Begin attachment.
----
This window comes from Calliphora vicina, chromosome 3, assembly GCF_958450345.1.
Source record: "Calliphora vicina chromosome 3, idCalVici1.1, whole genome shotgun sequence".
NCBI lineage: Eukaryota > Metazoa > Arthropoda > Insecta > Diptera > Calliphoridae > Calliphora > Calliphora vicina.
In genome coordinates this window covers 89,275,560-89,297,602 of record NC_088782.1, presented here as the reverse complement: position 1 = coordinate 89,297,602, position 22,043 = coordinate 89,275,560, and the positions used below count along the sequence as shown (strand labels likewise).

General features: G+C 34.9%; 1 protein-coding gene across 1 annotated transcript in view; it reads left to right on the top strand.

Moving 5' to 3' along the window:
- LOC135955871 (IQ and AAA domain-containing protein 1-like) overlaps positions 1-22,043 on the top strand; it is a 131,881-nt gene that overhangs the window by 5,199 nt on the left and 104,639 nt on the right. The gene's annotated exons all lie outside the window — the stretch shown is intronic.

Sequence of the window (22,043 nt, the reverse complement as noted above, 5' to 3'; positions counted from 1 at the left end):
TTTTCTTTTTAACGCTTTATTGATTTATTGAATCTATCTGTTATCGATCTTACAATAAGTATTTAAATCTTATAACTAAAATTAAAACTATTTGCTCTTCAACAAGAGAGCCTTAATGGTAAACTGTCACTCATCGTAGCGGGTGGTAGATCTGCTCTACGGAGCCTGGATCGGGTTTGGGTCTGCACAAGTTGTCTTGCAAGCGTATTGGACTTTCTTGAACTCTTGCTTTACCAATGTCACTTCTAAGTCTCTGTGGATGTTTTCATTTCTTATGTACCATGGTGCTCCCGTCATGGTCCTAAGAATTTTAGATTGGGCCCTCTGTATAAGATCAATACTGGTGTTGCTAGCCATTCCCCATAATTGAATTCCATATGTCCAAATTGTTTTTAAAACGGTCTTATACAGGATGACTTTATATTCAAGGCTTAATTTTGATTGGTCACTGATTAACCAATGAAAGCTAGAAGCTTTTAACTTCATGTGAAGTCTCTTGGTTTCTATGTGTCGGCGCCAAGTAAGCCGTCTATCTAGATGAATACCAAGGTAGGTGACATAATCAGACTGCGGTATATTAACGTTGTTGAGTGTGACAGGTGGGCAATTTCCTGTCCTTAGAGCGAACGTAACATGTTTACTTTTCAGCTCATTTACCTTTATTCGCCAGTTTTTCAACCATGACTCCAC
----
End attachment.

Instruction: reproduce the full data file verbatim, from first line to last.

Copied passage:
This window comes from Calliphora vicina, chromosome 3, assembly GCF_958450345.1.
Source record: "Calliphora vicina chromosome 3, idCalVici1.1, whole genome shotgun sequence".
NCBI lineage: Eukaryota > Metazoa > Arthropoda > Insecta > Diptera > Calliphoridae > Calliphora > Calliphora vicina.
In genome coordinates this window covers 89,275,560-89,297,602 of record NC_088782.1, presented here as the reverse complement: position 1 = coordinate 89,297,602, position 22,043 = coordinate 89,275,560, and the positions used below count along the sequence as shown (strand labels likewise).

General features: G+C 34.9%; 1 protein-coding gene across 1 annotated transcript in view; it reads left to right on the top strand.

Moving 5' to 3' along the window:
- LOC135955871 (IQ and AAA domain-containing protein 1-like) overlaps positions 1-22,043 on the top strand; it is a 131,881-nt gene that overhangs the window by 5,199 nt on the left and 104,639 nt on the right. The gene's annotated exons all lie outside the window — the stretch shown is intronic.

Sequence of the window (22,043 nt, the reverse complement as noted above, 5' to 3'; positions counted from 1 at the left end):
TTTTCTTTTTAACGCTTTATTGATTTATTGAATCTATCTGTTATCGATCTTACAATAAGTATTTAAATCTTATAACTAAAATTAAAACTATTTGCTCTTCAACAAGAGAGCCTTAATGGTAAACTGTCACTCATCGTAGCGGGTGGTAGATCTGCTCTACGGAGCCTGGATCGGGTTTGGGTCTGCACAAGTTGTCTTGCAAGCGTATTGGACTTTCTTGAACTCTTGCTTTACCAATGTCACTTCTAAGTCTCTGTGGATGTTTTCATTTCTTATGTACCATGGTGCTCCCGTCATGGTCCTAAGAATTTTAGATTGGGCCCTCTGTATAAGATCAATACTGGTGTTGCTAGCCATTCCCCATAATTGAATTCCATATGTCCAAATTGTTTTTAAAACGGTCTTATACAGGATGACTTTATATTCAAGGCTTAATTTTGATTGGTCACTGATTAACCAATGAAAGCTAGAAGCTTTTAACTTCATGTGAAGTCTCTTGGTTTCTATGTGTCGGCGCCAAGTAAGCCGTCTATCTAGATGAATACCAAGGTAGGTGACATAATCAGACTGCGGTATATTAACGTTGTTGAGTGTGACAGGTGGGCAATTTCCTGTCCTTAGAGCGAACGTAACATGTTTACTTTTCAGCTCATTTACCTTTATTCGCCAGTTTTTCAACCATGACTCCAC